This standard provides an acceptable practice for the design and selection of components for enclosed gear drives. Fundamental equations provide for the proper sizing of shafts, keys, and fasteners based on stated allowable stresses. Other components are discussed in a manner to provide an awareness of their function or specific requirements. This standard applies to the following types of commercial and industrial enclosed gear drives, individually or in combination: spur, helical, herringbone, bevel and worm.
The equations in this standard are not applicable when gear drives are subjected to vibratory conditions where there may be unpredictable fatigue failure.
The procedure for design or selection of the specific gear components is varied and complex and is beyond the scope of this standard. Designers must refer to the specific rating or enclosed drive standards for this aspect of drive design.
The equations and values presented provide a general approach to design. Deviations from the methods and values stated in this standard may be made when justified by experience, testing, or more specific analysis. It is intended for use by experienced gear designers capable of selecting reasonable values based on their knowledge of the performance of similar designs and the effect of such items as lubrication, deflection, manufacturing tolerances, metallurgy, residual stresses, and system dynamics. It is not intended for use by the engineering public at large.
[The foreword, footnotes and annexes, if any, in this document are provided for informational purposes only and are not to be construed as a part of ANSI/AGMA Standard 6101--E08, Design and Selection of Components for Enclosed Gear Drives (Metric Edition).]
AGMA 260.02 was approved by the AGMA membership on February 1, 1973, and issued in January of 1974. It consolidated with minor revision, information contained in the following superseded AGMA Standards:
AGMA 255.02 (November 1964), Bolting (Allowable Tensile Stress) for Gear Drives;
AGMA 260.01 (March 1953), Shafting -- Allowable Torsional and Bending Stresses;
AGMA 260.02, also incorporated allowable stresses for keys;
AGMA 265.01, Bearings -- Allowable Loads and Speeds.
The purpose of ANSI/AGMA 6001--C88, as a replacement for AGMA 260.02, was to establish a common base for the design and selection of components for the different types of commercial and industrial gear drives.
ANSI/AGMA 6001--C88 was expanded to include a generalized shaft stress equation which included hollow shafting, miscellaneous components, housings, and keyway stress calculations. All design considerations were revised to allow for 200 percent peak load for helical, spiral bevel, spur and herringbone gearing, and 300 percent peak load for wormgearing. The bearing section was updated to include consideration of life adjustment factors, bearing lives other than 5000 hours and reliability levels other than L10.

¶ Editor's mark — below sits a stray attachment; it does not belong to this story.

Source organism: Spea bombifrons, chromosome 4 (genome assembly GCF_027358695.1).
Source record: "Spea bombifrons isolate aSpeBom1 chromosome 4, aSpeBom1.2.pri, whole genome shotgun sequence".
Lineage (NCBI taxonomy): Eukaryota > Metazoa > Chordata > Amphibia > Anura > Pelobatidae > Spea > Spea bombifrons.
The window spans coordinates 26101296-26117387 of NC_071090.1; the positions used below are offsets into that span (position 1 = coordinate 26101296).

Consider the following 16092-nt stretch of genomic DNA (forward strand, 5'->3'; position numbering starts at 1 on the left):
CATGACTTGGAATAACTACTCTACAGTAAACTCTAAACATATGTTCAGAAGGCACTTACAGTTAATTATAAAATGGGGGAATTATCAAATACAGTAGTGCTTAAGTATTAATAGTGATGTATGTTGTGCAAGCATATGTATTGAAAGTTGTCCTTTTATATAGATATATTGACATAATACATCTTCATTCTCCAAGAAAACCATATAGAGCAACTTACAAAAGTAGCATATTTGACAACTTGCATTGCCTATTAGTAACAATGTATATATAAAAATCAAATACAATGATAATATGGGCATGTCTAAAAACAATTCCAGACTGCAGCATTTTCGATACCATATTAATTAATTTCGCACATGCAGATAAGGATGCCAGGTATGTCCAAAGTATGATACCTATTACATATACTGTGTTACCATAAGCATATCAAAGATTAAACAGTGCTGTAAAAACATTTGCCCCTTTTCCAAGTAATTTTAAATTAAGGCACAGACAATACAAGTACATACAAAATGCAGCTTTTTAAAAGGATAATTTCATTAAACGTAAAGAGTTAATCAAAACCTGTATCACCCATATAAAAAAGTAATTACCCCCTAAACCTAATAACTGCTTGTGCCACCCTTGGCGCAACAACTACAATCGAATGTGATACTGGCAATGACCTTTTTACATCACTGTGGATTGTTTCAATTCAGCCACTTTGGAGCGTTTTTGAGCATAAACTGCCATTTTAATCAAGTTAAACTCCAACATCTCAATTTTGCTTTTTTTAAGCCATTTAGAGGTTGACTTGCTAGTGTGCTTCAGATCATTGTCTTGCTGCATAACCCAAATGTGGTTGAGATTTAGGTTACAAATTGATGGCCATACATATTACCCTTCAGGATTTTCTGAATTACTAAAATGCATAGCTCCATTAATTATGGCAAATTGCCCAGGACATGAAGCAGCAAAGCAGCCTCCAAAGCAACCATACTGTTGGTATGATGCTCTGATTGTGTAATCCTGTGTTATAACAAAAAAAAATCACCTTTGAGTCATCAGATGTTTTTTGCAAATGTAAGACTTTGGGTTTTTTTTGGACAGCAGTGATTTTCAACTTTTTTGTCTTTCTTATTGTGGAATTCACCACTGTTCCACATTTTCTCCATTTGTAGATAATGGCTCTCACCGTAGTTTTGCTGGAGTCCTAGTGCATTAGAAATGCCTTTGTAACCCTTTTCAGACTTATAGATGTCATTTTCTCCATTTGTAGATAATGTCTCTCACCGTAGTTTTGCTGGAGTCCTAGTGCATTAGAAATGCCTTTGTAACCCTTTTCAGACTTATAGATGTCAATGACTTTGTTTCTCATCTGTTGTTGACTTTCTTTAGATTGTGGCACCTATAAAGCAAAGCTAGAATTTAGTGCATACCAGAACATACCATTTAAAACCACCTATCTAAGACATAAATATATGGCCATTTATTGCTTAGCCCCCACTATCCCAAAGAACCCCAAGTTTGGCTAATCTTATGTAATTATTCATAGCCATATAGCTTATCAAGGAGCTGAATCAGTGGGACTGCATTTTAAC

During the preparation ofANSI/AGMA 6001--C88, a considerable amount of time was spent on the shaft design section in an effort to include the most recent theories on shaft stresses and material characteristics. The standard included the existing practice for shaft design, and for reference purposes, appendix C included a description of, and excerpts from, ANSI/ASME B106.1M, Design of Transmission Shafting, published in 1985.
ANSI/AGMA 6001--C88 was approved by the membership in May, 1988 and approved as an American National Standard on June 24, 1988.
ANSI/AGMA 6001--D97 was expanded to include more recent theories on shaft design and analysis. Also, equations for shaft deformation were added. ANSI/AGMA 6001- D97 was approved by the membership in October, 1996 and approved as an American National Standard on August 7, 1997.
ANSI/AGMA 6101--E08 was updated to become a metric standard as required by ANSI practices. In the process several improvements and simplifications were included. Minimum material requirements were added for shaft material and the shaft deflection clause was moved to an annex. Also, the clauses on keys and fasteners were revised to reflect current practices with higher allowable stresses in some cases.
The first draft of ANSI/AGMA 6101--E08 was made in August, 2002. It was approved by the AGMA membership in September, 2008. It was approved as an American National Standard on December 31, 2008.
Suggestions for improvement of this standard will be welcome. They should be sent to the American Gear Manufacturers Association, 500 Montgomery Street, Suite 350, Alexandria, Virginia 22314.
The following standards contain provisions which, through reference in this text, constitute provisions of this American National Standard. At the time of publication, the editions indicated were valid. All standards are subject to revision, and parties to agreements based on this American National Standard are encouraged to investigate the possibility of applying the most recent editions of the standards indicated below.
ISBN: 978-1-55589-952-3 Pages: 42
AGMA 904--C96, Metric Usage
ANSI B17.1, Keys and Keyseats
ANSI B17.2, Woodruff Keys and Keyseats
ANSI/AGMA 1012--G05, Gear Nomenclature, Definitions of Terms with Symbols
ANSI/AGMA 2101--D04, Fundamental Rating Factors and Calculation Methods for Involute Spur and Helical Gear Teeth (Metric Edition)
ANSI/AGMA 9112--A04, Bores and Keyways for Flexible Couplings (Metric Series)
ANSI/AGMA ISO 6336--6--A08, Calculation of Load Capacity of Spur and Helical Gears -- Part 6: Calculation of Service Life Under Variable Load
ISO/R 773:1969 (E), Rectangular or Square Parallel Keys and Their Corresponding Keyways (Dimension in Millimeters)
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